Note: This review contains spoilers.
The Rise of the Planet of the Apes wins two prizes – firstly, it has the most cumbersome name of any film in recent memory and two, it is the best of the blockbuster films in 2011.
TROTPOTA begins by introducing us to Will Rodman, a gifted genetic scientist who works with apes to find a cure for alzheimers. Rodman is personally invested in finding a cure – his own father who lives with him is wasting away from the illness and this once brilliant man who had a love for Shakespearean sonnets and classical piano is now a shell of his former self.
Rodman creates a serum that appears to not only restore degenerative brain tissue but also enhance it even further beyond its original capabilities. His latest experiments appear to give his simian subjects incredible problem solving skills, a proclivity for sign language and the intellectual capacity of a young child. Although Rodman is a scientific prodigy, he is also strangely prone to rash decision making and he curiously decides to rush his latest development to the board of directors without testing it first. Rodman’s powerpoint presentation goes disasterously wrong when an ape escapes its enclosure and tries to kill everyone in the boardroom. I’ve certainly given some poor presentations at work in my time but fortunately they’ve never resulted in a bloodbath. Unfortunately for Will, the board are understandably upset and pull the funding on the project, with all the apes having to be put down. All, that is, except one. Rodman inherits a baby ape from a colleague who he doesn’t have the nerve to kill. So Rodman takes the baby home ‘for a few weeks’.
A few weeks turn into a few years. Rodman names the baby Caesar and nurtures him as a caring parent. Caesar, being the baby of a test subject ape, shows the same cognitive brilliance as his mother. This upbringing goes on for several years until an unfortunate altercation between Will’s alzheimer-affected father and his neighbour causes a protective Caesar to go on the attack. To avoid being put down, Caesar is handed over to a primate facility that is run by some movie villains that hate apes. One of them is Draco Malfoy of Harry Potter fame (!).
While the devious ape handlers sound rather implausible (they are), they also serve as the catalyst for the film’s wonderful second and third act as we see Caesar shift from wide -eyed adolescent naivety to world-conquering chimp overlord. Although almost all of the human roles are underwritten, Andy Serkis’ performance as Caesar is the obvious star of the show and is absolutely fantastic. Pleasingly, the directors have full faith in making him the centre of attention and have the patience and nerve to spend an entire second act on Caesar slowly winning over the trust of the other apes and then devising a plan to escape the facility. Apart from a smattering of dialogue from the ape handlers and some sign language between Caesar and an orangutan, these sequences don’t have much dialogue but trusts that the viewer is engaged with Caesar’s plight and is following his thoughts on how to escape his predicament.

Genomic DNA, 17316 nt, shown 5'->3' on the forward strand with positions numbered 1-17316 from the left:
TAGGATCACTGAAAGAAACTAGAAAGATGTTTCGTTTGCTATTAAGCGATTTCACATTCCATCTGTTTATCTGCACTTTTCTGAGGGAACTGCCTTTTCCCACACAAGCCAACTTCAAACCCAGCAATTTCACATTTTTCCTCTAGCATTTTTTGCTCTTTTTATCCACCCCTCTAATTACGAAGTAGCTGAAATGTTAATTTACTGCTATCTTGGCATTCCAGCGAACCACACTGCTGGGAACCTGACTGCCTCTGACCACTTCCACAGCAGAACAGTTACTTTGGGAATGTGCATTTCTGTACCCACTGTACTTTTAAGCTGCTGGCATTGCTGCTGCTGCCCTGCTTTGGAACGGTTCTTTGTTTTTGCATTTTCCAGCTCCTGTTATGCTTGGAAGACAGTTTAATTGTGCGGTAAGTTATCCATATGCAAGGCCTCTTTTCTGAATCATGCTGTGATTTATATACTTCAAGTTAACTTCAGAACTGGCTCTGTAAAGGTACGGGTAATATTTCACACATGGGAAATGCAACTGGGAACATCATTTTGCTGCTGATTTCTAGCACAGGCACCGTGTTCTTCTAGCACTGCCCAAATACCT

After the cruel treatment that Caesar receives, the third act is rather cathartic as he makes a break for freedom with his army of apes and has a showdown with the military on San Fransisco’s Golden Gate Bridge. A thrilling battle takes place, the seeds are sown for a sequel and the credits roll.
TROTPOTA was far better than I expected it to be. Director Ruper Wyatt has just two films to his name prior to making TROTPOTA and both were pretty low profile (The Escapist and Subterrain). I don’t know how he ended up with the Apes project but I’m glad he did. He does a much better job than Tim Burton who simply re-hashed the original and then tacked on a different ending that didn’t make any sense. Wyatt has some nods to the Charlton Heston original but they are done in a more subtle fashion. In fact, rather cleverly, some of the treatment that Caesar receives at the hands of Draco Malfoy is a direct role reversal of how the apes treat the humans in the original.
How Wyatt makes this film shine in spite of its simplistic screenplay is by really playing up the film’s strengths – its exceptional computer effects and Serkis’ surprisingly affecting and nuanced performance as Caesar. If the Academy are happy enough to give Robert Downey Jr a novelty nomination for Best Supporting Actor in Tropic Thunder, surely they can find room for Serkis’ efforts.
A final thought – when work begins on a sequel, is it possible that they could go with an even longer and more convoluted film title? The Apes Have Now Risen And This Is What They Did Next perhaps?